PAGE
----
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Tuesday, 9 April, 2002, 10:35 GMT 11:35 UK
Disabled 'forced to wait for benefits'
Disabled person and helper
The committee criticised delays in benefit assessments
Some of the nation's most vulnerable people have been forced to wait for help because of failings in the medical assessment system for disability benefit, a report says.

According to the report released on Wednesday, around 40% of appeals against rejected claims prove successful.


Claimants have a right to expect prompt and accurate decisions

Edward Leigh
A quarter of those are the result of mistakes by Benefit Agency staff.

Responding to the criticisms in the report, Work Minister Nick Brown said that the government had begun to address some of the issues raised and was already making progress.

Although a Liberal Democrat spokesman said a "concerted effort" was needed from the government.

And the news was greeted with concern by Paula Twigg, of the Child Poverty Action Group, who said that the government should take note of the report and take action to ensure those who needed support received it.

The committee also found that the Department for Work and Pensions is wasting 40m per year by paying disability benefits to people who had ceased to have the right to receive them.

Committee chairman Edward Leigh said: "The purpose of medical assessment is to ensure that only eligible claimants receive incapacity and disability benefits.

"But claimants have a right to expect prompt and accurate decisions, and an efficient and considerate handling of their claims by doctors undertaking medical assessments and providing medical information."

19bn bill

He said delays and inaccuracies in decision-making, weaknesses in the medical assessment process and poor advice "represent a significant shortfall in the quality of public service to some of the most disadvantaged people in society."

In excess of 19bn is paid in incapacity and disability benefits each year.

Around 1.3m medical assessments are carried out to establish eligibility for the benefits every year by a private firm, the SEMA group.

According to the committee SEMA sometimes overbooks appointments to ensure its doctors' time is used efficiently.

But the committee recommended that anyone turned away from an appointment should be compensated.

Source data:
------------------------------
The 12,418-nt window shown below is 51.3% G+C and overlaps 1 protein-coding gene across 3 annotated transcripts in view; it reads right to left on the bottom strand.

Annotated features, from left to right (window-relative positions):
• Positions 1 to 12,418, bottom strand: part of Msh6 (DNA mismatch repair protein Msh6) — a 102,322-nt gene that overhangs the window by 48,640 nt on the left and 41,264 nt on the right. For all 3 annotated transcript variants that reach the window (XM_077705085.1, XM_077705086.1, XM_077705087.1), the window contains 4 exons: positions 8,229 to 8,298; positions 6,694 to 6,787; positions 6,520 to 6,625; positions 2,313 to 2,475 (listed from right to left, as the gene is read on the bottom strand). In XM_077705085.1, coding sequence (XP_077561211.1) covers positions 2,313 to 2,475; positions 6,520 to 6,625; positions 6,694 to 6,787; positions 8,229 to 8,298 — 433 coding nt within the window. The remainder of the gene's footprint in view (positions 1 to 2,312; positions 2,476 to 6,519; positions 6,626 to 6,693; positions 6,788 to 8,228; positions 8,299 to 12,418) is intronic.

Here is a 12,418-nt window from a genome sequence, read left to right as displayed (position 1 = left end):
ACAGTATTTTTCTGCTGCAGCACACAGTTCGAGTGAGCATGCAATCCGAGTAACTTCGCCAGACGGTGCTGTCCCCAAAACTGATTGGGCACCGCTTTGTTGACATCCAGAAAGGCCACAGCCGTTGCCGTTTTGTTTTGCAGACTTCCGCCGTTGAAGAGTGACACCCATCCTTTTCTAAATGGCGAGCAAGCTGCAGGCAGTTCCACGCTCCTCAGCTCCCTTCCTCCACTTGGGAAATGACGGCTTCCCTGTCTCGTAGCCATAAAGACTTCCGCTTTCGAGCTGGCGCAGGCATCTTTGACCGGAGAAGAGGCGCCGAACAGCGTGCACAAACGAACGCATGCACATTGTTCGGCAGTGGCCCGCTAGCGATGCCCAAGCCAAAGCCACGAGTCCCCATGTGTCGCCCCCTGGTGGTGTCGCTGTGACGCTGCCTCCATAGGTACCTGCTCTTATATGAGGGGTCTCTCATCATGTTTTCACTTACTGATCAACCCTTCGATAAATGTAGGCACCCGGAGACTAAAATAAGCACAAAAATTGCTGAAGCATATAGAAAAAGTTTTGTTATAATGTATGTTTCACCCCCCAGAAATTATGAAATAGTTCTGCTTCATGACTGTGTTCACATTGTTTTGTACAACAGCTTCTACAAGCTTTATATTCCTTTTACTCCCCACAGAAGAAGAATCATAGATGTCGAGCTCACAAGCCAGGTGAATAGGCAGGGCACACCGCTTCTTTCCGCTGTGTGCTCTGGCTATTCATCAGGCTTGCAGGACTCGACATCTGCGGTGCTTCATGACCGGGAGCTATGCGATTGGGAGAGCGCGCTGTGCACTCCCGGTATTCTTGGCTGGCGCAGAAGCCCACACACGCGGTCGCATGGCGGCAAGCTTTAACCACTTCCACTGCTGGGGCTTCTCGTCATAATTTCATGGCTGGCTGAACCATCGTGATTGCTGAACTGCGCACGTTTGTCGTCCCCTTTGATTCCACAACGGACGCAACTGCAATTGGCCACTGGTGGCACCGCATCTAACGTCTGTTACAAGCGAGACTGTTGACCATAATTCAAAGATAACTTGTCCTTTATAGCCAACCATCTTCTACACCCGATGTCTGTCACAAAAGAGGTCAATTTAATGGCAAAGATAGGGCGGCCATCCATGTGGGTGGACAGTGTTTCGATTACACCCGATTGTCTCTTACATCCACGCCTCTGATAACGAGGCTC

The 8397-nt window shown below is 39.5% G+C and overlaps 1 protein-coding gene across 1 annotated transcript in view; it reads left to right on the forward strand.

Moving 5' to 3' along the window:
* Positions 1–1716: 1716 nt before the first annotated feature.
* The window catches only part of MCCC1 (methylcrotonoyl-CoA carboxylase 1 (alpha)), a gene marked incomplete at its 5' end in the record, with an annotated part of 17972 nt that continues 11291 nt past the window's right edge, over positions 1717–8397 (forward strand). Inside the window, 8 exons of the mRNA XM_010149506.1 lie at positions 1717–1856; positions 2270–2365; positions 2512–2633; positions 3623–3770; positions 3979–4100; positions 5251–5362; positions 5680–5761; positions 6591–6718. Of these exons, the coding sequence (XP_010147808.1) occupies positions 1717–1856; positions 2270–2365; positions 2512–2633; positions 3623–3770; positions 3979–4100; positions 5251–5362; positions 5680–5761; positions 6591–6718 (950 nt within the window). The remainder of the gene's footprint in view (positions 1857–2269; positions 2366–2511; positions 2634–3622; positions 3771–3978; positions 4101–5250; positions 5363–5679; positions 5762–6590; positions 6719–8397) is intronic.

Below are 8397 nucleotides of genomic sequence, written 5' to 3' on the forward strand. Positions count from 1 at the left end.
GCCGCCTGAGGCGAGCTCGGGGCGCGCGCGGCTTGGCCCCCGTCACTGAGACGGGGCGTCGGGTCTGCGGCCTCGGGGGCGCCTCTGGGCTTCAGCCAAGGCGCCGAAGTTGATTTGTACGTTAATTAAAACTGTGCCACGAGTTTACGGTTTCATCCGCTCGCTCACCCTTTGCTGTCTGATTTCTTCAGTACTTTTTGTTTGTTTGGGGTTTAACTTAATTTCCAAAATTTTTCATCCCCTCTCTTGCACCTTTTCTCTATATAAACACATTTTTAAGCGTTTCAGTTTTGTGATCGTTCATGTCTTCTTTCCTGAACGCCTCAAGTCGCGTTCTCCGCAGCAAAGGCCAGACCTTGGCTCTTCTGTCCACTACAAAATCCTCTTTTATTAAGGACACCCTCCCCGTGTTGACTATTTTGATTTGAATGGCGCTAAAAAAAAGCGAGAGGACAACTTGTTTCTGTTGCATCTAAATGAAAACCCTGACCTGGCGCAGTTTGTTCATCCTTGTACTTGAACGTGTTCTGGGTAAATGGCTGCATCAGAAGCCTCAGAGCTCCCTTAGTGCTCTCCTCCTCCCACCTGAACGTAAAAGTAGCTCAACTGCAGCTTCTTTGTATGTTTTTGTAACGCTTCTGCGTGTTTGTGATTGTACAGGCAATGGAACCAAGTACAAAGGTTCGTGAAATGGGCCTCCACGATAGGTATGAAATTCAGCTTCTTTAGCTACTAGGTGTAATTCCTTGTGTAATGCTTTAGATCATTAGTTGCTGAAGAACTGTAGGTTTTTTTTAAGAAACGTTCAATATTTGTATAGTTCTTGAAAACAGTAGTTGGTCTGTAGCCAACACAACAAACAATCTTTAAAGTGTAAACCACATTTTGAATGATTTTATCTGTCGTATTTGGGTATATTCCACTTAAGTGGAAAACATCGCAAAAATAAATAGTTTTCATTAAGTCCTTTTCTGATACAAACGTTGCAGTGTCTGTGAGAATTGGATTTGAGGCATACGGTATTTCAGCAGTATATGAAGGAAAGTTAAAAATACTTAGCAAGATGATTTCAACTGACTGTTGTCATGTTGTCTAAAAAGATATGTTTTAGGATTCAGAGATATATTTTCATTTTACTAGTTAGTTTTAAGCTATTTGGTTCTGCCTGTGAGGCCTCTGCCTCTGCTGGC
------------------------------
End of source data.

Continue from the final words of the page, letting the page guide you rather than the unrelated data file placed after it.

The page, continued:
The committee also found that between 25,000 and 30,000 assessments were carried out each year unnecessarily.

Misinterpretation

That was happening in part because GPs are reluctant to supply reports on their patients because they fear involvement in acrimonious claims.

The report found that up to 10% of SEMA's assessments were "substandard" - something the department should monitor.

And it urged targets to be set by Work and Pensions Secretary Alistair Darling for correct decisions by the benefits agency after finding that around one in 10 appealed cases are won because evidence is misinterpreted by Agency staff.

The committee suggested that the decision-making process could be sped up by allowing assessments to be made by medical staff other than doctors.

Mr Brown said: "The number of incapacity benefit examinations increased by about a sixth in 2001 and the speed of decisions on disability living allowance and attendance allowance has increased by 15% over the last 12 months.

"We are also recruiting and retaining more doctors and reducing the number of people failing to attend examinations to reduce the waiting times and the number turned away."

For the Lib Dems Paul Holmes said: "It's no wonder that disability groups are suspicious that the government's New Deal for the Disabled is putting unfair pressure on some disabled people to return to work before they are ready and able to do so."

'Appalling'

Labour peer Lord Morris who was behind several of the disability benefits when he was the first minister for the disabled in the 1970s expressed shock at the committee's findings.

"The extent to which the most vulnerable people are left waiting longer than they should is just appalling," he said.

While Ms Twigg said: "We call on the government to take note of this hard-hitting report and take action to ensure that those who need support get it when they need it."

See also:

24 Jan 02 | UK Politics
'Unreserved apology' on pensions blunder
11 Jun 01 | Business
Welfare reform: The tasks ahead
21 Mar 01 | Facts
Strategies of welfare reform
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